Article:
Last Updated on Sunday, 27 October 2013 20:37
Written by Sharon Kay Julsonnet
This study focused on the relationship between androgyny and the anima and animus, and the relationships between androgyny and the anima and animus and the dependent variables of individuation, psychosocial development, self-actualization, and self-esteem in women.
Sharon Kay Julsonnet, B.A., Texas Tech University; M.A., Trinity University
A Dissertation Submitted to the Office of Graduate Studies of Texas A and M University in partial fulfillment of the requirements for the degree of Doctor of Philosophy. August 1991. Chair of Advisory Committee: Dr. David H. Rosen. Major Subject: psychology.
This study focused on the relationship between androgyny and the anima and animus, and the relationships between androgyny and the anima and animus and the dependent variables of individuation, psychosocial development, self-actualization, and self-esteem in women. A packet of questionnaires containing a demographic information sheet, the Personality Attributes Questionnaire (PAQ), the Anima-Animus Scale (AAS), the Measures of Psychosocial Development (MPD), the Coopersmith Self-Esteem Inventory, the Singer-Loomis Inventory of Personality (SLIP), and the Short Index of Self-Actualization were individually and anonymously administered to 114 female flight attendants who ranged in age from 21 to 50 (M age 32). Using a mean-split on the masculine-feminine and animus-anima scales of the PAQ and AAS, respectively, subjects were classified into four categories of androgyny (androgynous, masculine, feminine, and undifferentiated) and four anima-animus categories (developed anima/animus (DAA), animus, anima, and undeveloped anima-animus (UAA).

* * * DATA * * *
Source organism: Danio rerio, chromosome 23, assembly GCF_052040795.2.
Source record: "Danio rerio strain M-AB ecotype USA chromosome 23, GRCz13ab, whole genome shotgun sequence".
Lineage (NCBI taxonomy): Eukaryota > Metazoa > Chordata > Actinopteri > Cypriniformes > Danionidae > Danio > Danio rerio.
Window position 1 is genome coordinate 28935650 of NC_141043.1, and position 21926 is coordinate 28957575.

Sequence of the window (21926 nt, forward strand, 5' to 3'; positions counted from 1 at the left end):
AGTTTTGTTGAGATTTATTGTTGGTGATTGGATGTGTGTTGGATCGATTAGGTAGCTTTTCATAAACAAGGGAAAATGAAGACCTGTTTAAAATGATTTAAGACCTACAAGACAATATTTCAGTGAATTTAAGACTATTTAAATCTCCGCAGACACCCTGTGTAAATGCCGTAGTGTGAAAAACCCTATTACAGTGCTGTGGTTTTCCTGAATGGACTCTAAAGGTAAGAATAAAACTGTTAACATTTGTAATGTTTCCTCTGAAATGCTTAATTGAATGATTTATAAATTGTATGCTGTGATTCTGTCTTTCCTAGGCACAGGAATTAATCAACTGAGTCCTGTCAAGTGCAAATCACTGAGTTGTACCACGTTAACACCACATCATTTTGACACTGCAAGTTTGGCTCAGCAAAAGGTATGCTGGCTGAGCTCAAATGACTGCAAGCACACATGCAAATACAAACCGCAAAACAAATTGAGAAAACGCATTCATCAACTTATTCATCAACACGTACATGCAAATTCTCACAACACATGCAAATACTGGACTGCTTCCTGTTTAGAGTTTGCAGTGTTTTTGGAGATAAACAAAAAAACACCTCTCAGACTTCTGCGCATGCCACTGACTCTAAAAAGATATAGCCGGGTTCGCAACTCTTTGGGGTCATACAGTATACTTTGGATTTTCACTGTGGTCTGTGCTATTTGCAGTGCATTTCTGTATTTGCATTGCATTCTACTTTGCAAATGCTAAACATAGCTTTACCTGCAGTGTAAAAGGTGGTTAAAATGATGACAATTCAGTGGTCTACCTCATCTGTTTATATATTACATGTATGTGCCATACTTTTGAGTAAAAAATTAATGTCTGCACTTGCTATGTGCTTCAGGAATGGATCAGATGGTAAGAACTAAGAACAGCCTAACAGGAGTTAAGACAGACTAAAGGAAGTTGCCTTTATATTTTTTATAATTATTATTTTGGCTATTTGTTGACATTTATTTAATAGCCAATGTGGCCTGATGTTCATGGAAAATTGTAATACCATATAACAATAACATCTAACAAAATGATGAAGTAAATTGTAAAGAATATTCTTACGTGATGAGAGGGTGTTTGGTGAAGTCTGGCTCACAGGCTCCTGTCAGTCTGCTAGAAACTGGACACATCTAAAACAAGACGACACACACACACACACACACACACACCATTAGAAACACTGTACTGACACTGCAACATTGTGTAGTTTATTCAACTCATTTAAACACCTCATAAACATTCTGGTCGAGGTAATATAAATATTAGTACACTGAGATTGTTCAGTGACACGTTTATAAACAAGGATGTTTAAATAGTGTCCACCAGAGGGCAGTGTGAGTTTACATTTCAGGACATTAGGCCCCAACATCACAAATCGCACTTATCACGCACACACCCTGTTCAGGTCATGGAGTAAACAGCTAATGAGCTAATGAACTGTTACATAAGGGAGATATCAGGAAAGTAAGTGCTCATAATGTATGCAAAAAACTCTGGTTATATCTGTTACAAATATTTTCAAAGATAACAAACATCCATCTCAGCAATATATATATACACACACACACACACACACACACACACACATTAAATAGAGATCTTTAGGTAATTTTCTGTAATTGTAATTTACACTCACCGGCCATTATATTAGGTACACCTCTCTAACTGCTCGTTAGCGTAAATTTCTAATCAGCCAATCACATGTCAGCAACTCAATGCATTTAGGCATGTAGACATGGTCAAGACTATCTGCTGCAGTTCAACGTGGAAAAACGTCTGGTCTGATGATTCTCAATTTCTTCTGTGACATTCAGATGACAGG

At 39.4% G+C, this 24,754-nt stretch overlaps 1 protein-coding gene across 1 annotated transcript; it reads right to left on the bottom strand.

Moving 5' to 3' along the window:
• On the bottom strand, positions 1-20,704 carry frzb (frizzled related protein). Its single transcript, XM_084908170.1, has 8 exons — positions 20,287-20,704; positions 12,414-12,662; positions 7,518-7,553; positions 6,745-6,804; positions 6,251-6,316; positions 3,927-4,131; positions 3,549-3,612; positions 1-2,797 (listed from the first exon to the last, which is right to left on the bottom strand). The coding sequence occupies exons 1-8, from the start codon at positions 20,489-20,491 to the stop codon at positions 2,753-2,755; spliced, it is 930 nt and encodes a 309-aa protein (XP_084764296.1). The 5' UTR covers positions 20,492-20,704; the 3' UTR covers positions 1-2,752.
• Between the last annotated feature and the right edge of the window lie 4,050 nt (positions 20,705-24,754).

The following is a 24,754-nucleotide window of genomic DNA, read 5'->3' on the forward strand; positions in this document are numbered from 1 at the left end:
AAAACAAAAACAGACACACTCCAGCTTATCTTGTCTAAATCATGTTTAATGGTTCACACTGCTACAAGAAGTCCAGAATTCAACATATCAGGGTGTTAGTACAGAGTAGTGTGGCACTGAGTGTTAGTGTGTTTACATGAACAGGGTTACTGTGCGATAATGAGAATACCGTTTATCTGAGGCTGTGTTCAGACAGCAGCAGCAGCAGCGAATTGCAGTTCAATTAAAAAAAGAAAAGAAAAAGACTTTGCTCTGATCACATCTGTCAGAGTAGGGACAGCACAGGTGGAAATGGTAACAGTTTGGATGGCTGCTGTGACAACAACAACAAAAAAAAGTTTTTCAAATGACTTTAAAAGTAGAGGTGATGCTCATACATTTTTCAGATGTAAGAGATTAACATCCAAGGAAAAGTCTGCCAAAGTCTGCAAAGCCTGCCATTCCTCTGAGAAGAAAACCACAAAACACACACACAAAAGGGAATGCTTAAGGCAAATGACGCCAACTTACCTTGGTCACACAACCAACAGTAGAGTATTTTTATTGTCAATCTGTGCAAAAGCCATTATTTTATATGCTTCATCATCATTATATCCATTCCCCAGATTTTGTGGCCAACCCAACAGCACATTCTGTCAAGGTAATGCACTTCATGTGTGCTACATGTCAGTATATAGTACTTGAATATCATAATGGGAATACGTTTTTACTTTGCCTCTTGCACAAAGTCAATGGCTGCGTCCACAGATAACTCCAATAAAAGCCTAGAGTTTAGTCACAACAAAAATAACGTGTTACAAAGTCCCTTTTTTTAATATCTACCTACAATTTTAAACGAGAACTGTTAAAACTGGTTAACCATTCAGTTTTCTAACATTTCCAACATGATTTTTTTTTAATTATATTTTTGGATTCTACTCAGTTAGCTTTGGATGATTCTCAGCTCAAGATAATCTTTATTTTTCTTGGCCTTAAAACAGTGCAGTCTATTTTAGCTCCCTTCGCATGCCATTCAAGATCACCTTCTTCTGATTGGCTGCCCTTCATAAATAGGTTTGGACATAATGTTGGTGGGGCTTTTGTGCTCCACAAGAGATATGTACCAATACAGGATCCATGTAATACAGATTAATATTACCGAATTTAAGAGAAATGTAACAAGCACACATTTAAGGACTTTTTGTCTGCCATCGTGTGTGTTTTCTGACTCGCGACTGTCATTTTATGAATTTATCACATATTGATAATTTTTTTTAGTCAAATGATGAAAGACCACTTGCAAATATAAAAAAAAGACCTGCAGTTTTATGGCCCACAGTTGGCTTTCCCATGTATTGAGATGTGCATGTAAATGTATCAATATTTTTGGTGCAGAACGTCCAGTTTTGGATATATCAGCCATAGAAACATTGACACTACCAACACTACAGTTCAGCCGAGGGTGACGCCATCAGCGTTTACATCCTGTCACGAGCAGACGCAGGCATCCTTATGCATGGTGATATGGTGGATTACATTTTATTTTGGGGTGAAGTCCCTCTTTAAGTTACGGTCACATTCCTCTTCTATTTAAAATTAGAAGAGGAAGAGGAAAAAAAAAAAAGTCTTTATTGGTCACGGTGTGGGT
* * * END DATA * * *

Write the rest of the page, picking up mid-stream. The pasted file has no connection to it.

Androgyny and the anima-animus were both found to correlate with increased personality development; and, although androgyny and the anima-animus constructs were significantly correlated (r = .45, p < .001), they appeared to be independent. Generally, the results for the androgynous categories paralleled previous research; however, the results for the anima-animus categories produced mixed results. Similar to the androgynous classifications, DAA and UAA generally scored highest and lowest (respectively) on all of the dependent variables. While their scores were not significantly different, anima subjects scored higher than animus subjects on psychosocial development and individuation while animus subjects scored higher than anima subjects on self-actualization and self-esteem. Post hoc analyses of the MPD and SLIP revealed divergent response patterns between masculine/feminine and animus/anima categories. It was concluded that masculine/animus and feminine/anima classifications were not parallel. The inner development of leadership, relatedness/self-awareness, and acceptance of others were found to correlate with the dependent variables. Based on the overall results, it was concluded that the development both of expressive and instrumental traits or the development of both the anima and animus were related to increased personality development.